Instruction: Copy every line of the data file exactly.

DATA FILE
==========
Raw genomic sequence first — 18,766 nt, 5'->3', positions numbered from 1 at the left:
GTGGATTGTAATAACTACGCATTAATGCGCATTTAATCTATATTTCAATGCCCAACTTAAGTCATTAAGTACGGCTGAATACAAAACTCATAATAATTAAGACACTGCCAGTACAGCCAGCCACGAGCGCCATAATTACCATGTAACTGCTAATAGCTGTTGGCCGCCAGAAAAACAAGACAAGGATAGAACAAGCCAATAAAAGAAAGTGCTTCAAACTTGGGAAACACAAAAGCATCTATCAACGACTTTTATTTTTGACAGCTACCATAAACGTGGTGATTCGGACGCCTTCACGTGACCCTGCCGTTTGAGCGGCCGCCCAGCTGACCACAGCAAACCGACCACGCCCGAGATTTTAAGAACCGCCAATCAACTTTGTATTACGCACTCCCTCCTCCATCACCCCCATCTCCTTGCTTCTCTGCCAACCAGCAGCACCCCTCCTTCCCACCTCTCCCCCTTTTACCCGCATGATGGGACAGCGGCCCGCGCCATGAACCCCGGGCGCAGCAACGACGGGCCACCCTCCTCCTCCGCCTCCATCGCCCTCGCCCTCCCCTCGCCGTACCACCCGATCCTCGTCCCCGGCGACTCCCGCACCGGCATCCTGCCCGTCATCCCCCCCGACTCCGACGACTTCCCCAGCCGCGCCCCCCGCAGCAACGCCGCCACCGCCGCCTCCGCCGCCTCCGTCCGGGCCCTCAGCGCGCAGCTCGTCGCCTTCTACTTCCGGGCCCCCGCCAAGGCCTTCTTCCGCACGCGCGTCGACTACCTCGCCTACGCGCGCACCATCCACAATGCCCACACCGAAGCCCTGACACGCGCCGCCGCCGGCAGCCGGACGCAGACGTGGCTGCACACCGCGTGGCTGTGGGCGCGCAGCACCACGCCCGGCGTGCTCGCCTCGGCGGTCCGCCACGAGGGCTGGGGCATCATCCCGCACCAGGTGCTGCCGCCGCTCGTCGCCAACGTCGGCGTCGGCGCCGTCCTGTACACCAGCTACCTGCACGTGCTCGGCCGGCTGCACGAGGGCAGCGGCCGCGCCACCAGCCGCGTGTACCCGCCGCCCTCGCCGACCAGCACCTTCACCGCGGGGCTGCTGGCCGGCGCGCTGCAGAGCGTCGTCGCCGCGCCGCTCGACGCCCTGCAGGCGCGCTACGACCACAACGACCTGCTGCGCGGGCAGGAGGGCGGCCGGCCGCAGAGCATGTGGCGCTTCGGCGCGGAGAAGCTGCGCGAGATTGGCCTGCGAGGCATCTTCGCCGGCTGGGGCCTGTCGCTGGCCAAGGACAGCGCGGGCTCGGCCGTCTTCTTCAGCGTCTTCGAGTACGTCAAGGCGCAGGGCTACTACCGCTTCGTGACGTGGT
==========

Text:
Raw genomic sequence first — 18,766 nt, 5'->3', positions numbered from 1 at the left:
GTGGATTGTAATAACTACGCATTAATGCGCATTTAATCTATATTTCAATGCCCAACTTAAGTCATTAAGTACGGCTGAATACAAAACTCATAATAATTAAGACACTGCCAGTACAGCCAGCCACGAGCGCCATAATTACCATGTAACTGCTAATAGCTGTTGGCCGCCAGAAAAACAAGACAAGGATAGAACAAGCCAATAAAAGAAAGTGCTTCAAACTTGGGAAACACAAAAGCATCTATCAACGACTTTTATTTTTGACAGCTACCATAAACGTGGTGATTCGGACGCCTTCACGTGACCCTGCCGTTTGAGCGGCCGCCCAGCTGACCACAGCAAACCGACCACGCCCGAGATTTTAAGAACCGCCAATCAACTTTGTATTACGCACTCCCTCCTCCATCACCCCCATCTCCTTGCTTCTCTGCCAACCAGCAGCACCCCTCCTTCCCACCTCTCCCCCTTTTACCCGCATGATGGGACAGCGGCCCGCGCCATGAACCCCGGGCGCAGCAACGACGGGCCACCCTCCTCCTCCGCCTCCATCGCCCTCGCCCTCCCCTCGCCGTACCACCCGATCCTCGTCCCCGGCGACTCCCGCACCGGCATCCTGCCCGTCATCCCCCCCGACTCCGACGACTTCCCCAGCCGCGCCCCCCGCAGCAACGCCGCCACCGCCGCCTCCGCCGCCTCCGTCCGGGCCCTCAGCGCGCAGCTCGTCGCCTTCTACTTCCGGGCCCCCGCCAAGGCCTTCTTCCGCACGCGCGTCGACTACCTCGCCTACGCGCGCACCATCCACAATGCCCACACCGAAGCCCTGACACGCGCCGCCGCCGGCAGCCGGACGCAGACGTGGCTGCACACCGCGTGGCTGTGGGCGCGCAGCACCACGCCCGGCGTGCTCGCCTCGGCGGTCCGCCACGAGGGCTGGGGCATCATCCCGCACCAGGTGCTGCCGCCGCTCGTCGCCAACGTCGGCGTCGGCGCCGTCCTGTACACCAGCTACCTGCACGTGCTCGGCCGGCTGCACGAGGGCAGCGGCCGCGCCACCAGCCGCGTGTACCCGCCGCCCTCGCCGACCAGCACCTTCACCGCGGGGCTGCTGGCCGGCGCGCTGCAGAGCGTCGTCGCCGCGCCGCTCGACGCCCTGCAGGCGCGCTACGACCACAACGACCTGCTGCGCGGGCAGGAGGGCGGCCGGCCGCAGAGCATGTGGCGCTTCGGCGCGGAGAAGCTGCGCGAGATTGGCCTGCGAGGCATCTTCGCCGGCTGGGGCCTGTCGCTGGCCAAGGACAGCGCGGGCTCGGCCGTCTTCTTCAGCGTCTTCGAGTACGTCAAGGCGCAGGGCTACTACCGCTTCGTGACGTGGT